4. Orbs Two Tier Consensus — Two tier consensus is the hybrid aspect of Orbs. It allows to build permissioned apps — where the app can select its own block producers. These apps run over a permissionless infrastructure — where validators are selected by the network.

5. Virtual Chains Infrastructure — Virtual chains are a key feature of Orbs that provides isolation between apps. It gives the network infinite scalability and sharding; and provides apps with lower cost of operation, guaranteed resources and independent governance.

6. Validator Node Deployment V2 — The next generation of how a Validator deploys and operates an Orbs node. Improvements include efficiency for reduced operation cost, higher availability and uptime, optimizations for even more scaling and improved security.

7. Orbs Smart Contract SDK — Allow developers to build even better apps with Orbs for more versatile use cases. Developers are requesting richer API’s that support more languages, more powerful data structures and more flexible interoperability.

8. App Developer Experience — Increase developer adoption by making the app development experience on Orbs easier than ever. Help developers learn how to build on Orbs and give better developer tools to debug and test their smart contracts.

9. Ready-Made Use Case Templates — Increase business adoption of the Orbs network by offering solutions for popular blockchain use-cases. These templates reduce the integration time of blockchain technology into a business from months to days.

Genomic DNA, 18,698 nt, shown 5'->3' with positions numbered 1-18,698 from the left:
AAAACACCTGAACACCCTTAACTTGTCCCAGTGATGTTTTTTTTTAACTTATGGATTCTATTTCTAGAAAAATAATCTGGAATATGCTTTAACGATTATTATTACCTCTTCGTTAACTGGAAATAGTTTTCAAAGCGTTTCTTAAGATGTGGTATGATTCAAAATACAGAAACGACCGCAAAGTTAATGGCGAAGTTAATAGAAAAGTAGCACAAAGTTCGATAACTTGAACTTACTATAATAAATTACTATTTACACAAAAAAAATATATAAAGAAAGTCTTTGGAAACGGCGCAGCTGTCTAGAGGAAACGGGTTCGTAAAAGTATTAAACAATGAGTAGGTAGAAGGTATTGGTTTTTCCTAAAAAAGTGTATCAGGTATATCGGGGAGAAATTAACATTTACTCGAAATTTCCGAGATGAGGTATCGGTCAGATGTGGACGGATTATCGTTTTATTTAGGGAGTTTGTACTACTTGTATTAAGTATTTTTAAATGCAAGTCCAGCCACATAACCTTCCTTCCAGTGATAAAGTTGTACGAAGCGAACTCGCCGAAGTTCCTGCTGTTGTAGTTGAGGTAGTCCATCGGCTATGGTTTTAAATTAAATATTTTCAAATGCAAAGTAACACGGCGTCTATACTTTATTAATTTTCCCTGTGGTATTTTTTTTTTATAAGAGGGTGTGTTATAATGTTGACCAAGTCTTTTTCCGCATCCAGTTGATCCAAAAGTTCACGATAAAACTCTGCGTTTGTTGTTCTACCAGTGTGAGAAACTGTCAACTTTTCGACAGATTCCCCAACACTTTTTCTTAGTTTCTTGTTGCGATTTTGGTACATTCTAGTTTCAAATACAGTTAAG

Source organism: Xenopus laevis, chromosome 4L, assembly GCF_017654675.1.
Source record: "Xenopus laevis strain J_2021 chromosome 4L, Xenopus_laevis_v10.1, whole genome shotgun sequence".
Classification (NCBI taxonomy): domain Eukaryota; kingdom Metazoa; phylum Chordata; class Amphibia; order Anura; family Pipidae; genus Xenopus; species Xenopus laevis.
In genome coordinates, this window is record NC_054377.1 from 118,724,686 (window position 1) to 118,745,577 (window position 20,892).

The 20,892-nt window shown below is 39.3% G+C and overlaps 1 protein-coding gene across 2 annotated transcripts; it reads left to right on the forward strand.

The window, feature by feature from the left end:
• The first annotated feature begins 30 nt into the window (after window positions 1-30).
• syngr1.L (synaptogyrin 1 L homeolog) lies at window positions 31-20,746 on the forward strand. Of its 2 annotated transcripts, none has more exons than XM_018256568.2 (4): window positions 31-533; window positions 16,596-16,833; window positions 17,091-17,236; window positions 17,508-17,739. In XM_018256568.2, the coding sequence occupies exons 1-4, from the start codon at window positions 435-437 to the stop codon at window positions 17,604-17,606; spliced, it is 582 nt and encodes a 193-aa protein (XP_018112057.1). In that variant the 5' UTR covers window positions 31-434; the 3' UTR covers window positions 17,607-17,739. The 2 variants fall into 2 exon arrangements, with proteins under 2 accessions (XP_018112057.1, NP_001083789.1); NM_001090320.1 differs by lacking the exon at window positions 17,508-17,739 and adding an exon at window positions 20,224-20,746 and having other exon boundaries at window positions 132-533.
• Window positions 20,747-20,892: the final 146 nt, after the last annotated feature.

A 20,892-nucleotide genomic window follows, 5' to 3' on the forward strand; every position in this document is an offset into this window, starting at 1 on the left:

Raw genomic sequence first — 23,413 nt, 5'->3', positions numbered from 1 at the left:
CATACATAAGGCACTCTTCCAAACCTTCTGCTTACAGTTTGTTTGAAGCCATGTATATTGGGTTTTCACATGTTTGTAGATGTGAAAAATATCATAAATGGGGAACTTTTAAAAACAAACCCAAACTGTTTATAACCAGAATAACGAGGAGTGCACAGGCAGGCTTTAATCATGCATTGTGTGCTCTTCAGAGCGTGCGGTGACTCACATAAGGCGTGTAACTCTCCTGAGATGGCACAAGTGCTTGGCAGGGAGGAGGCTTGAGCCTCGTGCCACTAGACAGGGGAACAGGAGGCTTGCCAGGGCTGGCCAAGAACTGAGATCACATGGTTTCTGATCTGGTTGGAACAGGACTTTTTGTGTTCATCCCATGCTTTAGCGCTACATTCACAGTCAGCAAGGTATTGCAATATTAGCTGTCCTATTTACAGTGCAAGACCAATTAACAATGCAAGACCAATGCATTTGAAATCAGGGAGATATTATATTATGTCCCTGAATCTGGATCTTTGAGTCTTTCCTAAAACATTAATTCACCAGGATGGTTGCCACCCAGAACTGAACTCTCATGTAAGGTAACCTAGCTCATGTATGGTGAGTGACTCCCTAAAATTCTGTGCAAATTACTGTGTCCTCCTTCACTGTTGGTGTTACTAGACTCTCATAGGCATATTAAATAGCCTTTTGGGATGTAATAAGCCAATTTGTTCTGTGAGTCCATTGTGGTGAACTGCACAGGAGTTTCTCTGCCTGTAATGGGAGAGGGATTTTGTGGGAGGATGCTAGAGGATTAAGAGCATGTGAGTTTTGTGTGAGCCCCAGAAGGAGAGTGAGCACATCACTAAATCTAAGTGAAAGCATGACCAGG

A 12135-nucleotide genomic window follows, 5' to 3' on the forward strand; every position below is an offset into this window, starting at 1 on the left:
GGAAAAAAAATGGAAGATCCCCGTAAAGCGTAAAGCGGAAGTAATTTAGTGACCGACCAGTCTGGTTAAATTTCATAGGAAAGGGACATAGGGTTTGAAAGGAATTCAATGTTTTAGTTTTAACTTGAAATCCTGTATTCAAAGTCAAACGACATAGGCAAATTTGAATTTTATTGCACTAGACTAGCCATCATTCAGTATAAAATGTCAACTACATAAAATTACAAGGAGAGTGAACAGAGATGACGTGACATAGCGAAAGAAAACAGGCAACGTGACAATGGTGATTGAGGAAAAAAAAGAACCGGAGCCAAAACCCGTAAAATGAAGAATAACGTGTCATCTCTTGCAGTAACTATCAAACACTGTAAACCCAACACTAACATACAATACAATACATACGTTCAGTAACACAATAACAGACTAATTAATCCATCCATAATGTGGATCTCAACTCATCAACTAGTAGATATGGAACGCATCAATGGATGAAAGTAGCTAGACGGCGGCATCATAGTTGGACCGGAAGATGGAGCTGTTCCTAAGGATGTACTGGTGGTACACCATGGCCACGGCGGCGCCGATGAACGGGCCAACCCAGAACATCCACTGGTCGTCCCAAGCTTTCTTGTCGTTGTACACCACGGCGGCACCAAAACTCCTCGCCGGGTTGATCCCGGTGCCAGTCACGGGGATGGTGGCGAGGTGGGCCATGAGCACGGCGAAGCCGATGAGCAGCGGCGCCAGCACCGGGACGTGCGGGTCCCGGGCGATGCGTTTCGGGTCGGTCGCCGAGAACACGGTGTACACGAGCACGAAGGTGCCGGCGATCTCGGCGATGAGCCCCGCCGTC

10. Network Production Enhancements — The Orbs network is in production mainnet from March 2019. Continue the process of making the network more mature, reliable stable, performant and secure — so it can host even bigger apps with more users and more value.

11. Protocol Enhancement Research — Long term research for core improvements to the Orbs protocol. Every big feature like privacy with zero-knowledge proofs requires months of academic research before being implemented in production and added to the core.

12. Online IDE for App Developers — Similar to Ethereum’s Remix, the online IDE lets app developers write smart contracts directly from their web browser without installing any tools. This is a great way to make experimentation with Orbs easier with less friction.

13. Prism Block Explorer — Prism is the Orbs block explorer which lets users access the chain directly, find transactions and inspect blocks. Prism is also a developer tool because it lets smart contract developers investigate their contracts and learn how they’re used.

Partnerships and team members

No updates.


  • Picture from Telegram Chat:
  • Telegram Chat serious thread:

Join Orbs Telegram Chat for more!

About Orbs

Orbs Architecture

Orbs Speed

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Orbs Virtual Chains

Social media metrics

Social media activity
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Social media dynamics

The graph above shows the dynamics of changes in the number of Orbs Facebook likes, Reddit subscribers and Twitter followers. The information is taken from